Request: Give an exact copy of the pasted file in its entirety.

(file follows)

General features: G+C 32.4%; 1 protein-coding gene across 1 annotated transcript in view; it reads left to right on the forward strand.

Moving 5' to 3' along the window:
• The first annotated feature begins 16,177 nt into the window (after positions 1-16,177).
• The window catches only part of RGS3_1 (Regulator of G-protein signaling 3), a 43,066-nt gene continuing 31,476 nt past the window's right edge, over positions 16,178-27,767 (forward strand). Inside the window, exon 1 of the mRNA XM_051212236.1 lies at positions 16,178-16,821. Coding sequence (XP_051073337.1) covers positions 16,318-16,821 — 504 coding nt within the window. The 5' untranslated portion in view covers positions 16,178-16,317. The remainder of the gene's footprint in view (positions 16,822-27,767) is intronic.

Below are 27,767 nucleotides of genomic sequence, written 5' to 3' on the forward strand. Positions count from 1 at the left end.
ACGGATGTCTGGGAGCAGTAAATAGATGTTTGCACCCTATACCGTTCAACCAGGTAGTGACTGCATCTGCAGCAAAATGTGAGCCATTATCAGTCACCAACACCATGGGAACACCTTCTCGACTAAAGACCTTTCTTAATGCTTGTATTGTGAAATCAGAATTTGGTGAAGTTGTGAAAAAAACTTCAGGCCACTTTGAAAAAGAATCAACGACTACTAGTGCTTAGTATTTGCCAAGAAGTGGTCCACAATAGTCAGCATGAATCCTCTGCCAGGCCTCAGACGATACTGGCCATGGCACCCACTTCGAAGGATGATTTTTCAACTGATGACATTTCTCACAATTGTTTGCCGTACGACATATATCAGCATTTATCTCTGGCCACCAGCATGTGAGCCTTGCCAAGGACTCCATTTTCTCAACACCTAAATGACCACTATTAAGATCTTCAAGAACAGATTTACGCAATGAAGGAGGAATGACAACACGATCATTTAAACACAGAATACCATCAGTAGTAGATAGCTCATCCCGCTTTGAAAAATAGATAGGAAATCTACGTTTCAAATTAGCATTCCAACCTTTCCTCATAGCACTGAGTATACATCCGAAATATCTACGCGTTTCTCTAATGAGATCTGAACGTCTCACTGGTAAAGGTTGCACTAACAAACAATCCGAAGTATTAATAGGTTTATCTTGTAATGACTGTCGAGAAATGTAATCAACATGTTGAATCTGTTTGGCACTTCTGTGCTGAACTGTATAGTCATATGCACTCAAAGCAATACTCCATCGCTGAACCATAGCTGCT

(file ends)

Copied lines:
General features: G+C 32.4%; 1 protein-coding gene across 1 annotated transcript in view; it reads left to right on the forward strand.

Moving 5' to 3' along the window:
• The first annotated feature begins 16,177 nt into the window (after positions 1-16,177).
• The window catches only part of RGS3_1 (Regulator of G-protein signaling 3), a 43,066-nt gene continuing 31,476 nt past the window's right edge, over positions 16,178-27,767 (forward strand). Inside the window, exon 1 of the mRNA XM_051212236.1 lies at positions 16,178-16,821. Coding sequence (XP_051073337.1) covers positions 16,318-16,821 — 504 coding nt within the window. The 5' untranslated portion in view covers positions 16,178-16,317. The remainder of the gene's footprint in view (positions 16,822-27,767) is intronic.

Below are 27,767 nucleotides of genomic sequence, written 5' to 3' on the forward strand. Positions count from 1 at the left end.
ACGGATGTCTGGGAGCAGTAAATAGATGTTTGCACCCTATACCGTTCAACCAGGTAGTGACTGCATCTGCAGCAAAATGTGAGCCATTATCAGTCACCAACACCATGGGAACACCTTCTCGACTAAAGACCTTTCTTAATGCTTGTATTGTGAAATCAGAATTTGGTGAAGTTGTGAAAAAAACTTCAGGCCACTTTGAAAAAGAATCAACGACTACTAGTGCTTAGTATTTGCCAAGAAGTGGTCCACAATAGTCAGCATGAATCCTCTGCCAGGCCTCAGACGATACTGGCCATGGCACCCACTTCGAAGGATGATTTTTCAACTGATGACATTTCTCACAATTGTTTGCCGTACGACATATATCAGCATTTATCTCTGGCCACCAGCATGTGAGCCTTGCCAAGGACTCCATTTTCTCAACACCTAAATGACCACTATTAAGATCTTCAAGAACAGATTTACGCAATGAAGGAGGAATGACAACACGATCATTTAAACACAGAATACCATCAGTAGTAGATAGCTCATCCCGCTTTGAAAAATAGATAGGAAATCTACGTTTCAAATTAGCATTCCAACCTTTCCTCATAGCACTGAGTATACATCCGAAATATCTACGCGTTTCTCTAATGAGATCTGAACGTCTCACTGGTAAAGGTTGCACTAACAAACAATCCGAAGTATTAATAGGTTTATCTTGTAATGACTGTCGAGAAATGTAATCAACATGTTGAATCTGTTTGGCACTTCTGTGCTGAACTGTATAGTCATATGCACTCAAAGCAATACTCCATCGCTGAACCATAGCTGCT